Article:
Data points: referent finding 8/20/10

From the NYT Science Times of August 17 (John Markoff, “Step 1: Post Elusive Proof. Step 2: Watch Fireworks.”):

“The difference between the alchemists and the chemists was that the printing press was used to coordinate peer review,” [NYU professor Clay Shirky] said. “The printing press didn’t cause the scientific revolution, but it wouldn’t have been possible without it.”

Among the reader’s tasks is to find the referents for the two it‘s in

(1) … it wouldn’t have been possible without it

There are two candidates in the text for each it: the printing press and the scientific revolution.

The printing press is (locally) highly topical in the discourse, and highly topical referents are especially available for interpreting anaphoric pronouns. And the printing press is the subject of the first coordinated clause, so that’s it’s structurally parallel to the subject it in the second coordinated clause, and therefore a strong candidate for the antecedent of it. That is, two considerations favor the printing press as the referent of that subject it (the scientific revolution would then be the referent of the it that’s the object of without).

But the scientific revolution is closer to the subject it than the printing press is, so that the scientific revolution is mentioned more recently than the printing press, which might predict it should be preferred as the referent of the subject it (with the printing press as the referent of the object it).

However, neither structural parallelism nor nearness/recency is a generally reliable guide in referent-finding (and in any case, they often run counter to one another). Consider this excerpt from what I just wrote:

(2) the scientific revolution is mentioned more recently than the printing press, which might predict it should be preferred as the referent of the subject it

Again, two possible referents — for the it that’s the subject of the object clause “it should be preferred as …”: the scientific revolution (by structural parallelism) and the printing press (by nearness/recency). In (1), nearness seems to prevail; in (2), parallelism.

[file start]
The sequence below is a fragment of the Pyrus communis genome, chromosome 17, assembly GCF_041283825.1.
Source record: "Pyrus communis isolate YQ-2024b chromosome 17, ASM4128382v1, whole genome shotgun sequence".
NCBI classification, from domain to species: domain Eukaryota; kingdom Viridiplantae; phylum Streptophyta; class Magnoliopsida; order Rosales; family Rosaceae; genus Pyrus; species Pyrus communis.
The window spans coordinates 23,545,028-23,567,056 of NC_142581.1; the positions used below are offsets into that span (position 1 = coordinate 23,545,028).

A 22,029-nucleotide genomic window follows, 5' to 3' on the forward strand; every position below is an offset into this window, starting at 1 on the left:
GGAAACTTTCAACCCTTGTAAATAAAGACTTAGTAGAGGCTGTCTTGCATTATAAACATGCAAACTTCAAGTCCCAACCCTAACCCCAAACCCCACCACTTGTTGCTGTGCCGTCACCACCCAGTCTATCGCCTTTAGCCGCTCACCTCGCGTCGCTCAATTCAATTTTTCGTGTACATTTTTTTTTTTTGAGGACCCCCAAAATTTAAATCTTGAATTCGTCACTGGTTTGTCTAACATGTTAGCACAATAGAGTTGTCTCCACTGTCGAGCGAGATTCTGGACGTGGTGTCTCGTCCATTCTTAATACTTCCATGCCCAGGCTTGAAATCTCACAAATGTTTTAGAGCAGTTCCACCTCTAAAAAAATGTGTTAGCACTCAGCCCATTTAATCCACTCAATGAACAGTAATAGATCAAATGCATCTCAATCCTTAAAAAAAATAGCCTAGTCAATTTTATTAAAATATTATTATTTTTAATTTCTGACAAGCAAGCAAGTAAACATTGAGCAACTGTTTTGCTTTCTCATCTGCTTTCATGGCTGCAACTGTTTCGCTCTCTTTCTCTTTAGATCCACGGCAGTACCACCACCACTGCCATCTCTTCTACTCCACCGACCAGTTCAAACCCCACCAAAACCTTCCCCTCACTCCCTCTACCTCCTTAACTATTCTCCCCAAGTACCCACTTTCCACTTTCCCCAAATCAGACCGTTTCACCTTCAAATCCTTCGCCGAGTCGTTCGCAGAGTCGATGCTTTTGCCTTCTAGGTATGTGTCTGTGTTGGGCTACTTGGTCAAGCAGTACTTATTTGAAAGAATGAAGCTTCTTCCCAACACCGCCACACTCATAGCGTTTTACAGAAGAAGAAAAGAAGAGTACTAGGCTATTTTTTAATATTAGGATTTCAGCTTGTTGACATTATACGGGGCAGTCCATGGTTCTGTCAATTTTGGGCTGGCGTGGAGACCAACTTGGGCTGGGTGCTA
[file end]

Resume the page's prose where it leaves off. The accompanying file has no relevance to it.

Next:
In fact, considerations of discourse organization and real-world plausibility prevail over these structural considerations, as I’ve maintained several times on Language Log.

In fact, I have a large collection of examples where there are two (or more) candidates for the referent of an anaphoric pronoun. Some of these are genuinely problematic, in that a cooperative reader might reasonably be unsure, even given the context, which referent was intende; but most are innocuous in context. Nevertheless, such examples (and examples of potential attachment ambiguities) are a staple for people who have become so sensitive to certain structures that they can’t help seeing potential ambiguities everywhere and condemning writing that contains them, as here:

On the website of the Boston Globe, Eric Funston found a blurb for an article on Emily Dickinson: “A book reveals the poet began to romance her father’s best friend following his death.” We knew that Emily Dickinson had her quirks, but post-mortem romance? (World Wide Words #692 6/26/10; Funston goes for the nearest candidate, but surely only someone who has taken the Nearest Rule fully to heart would do this)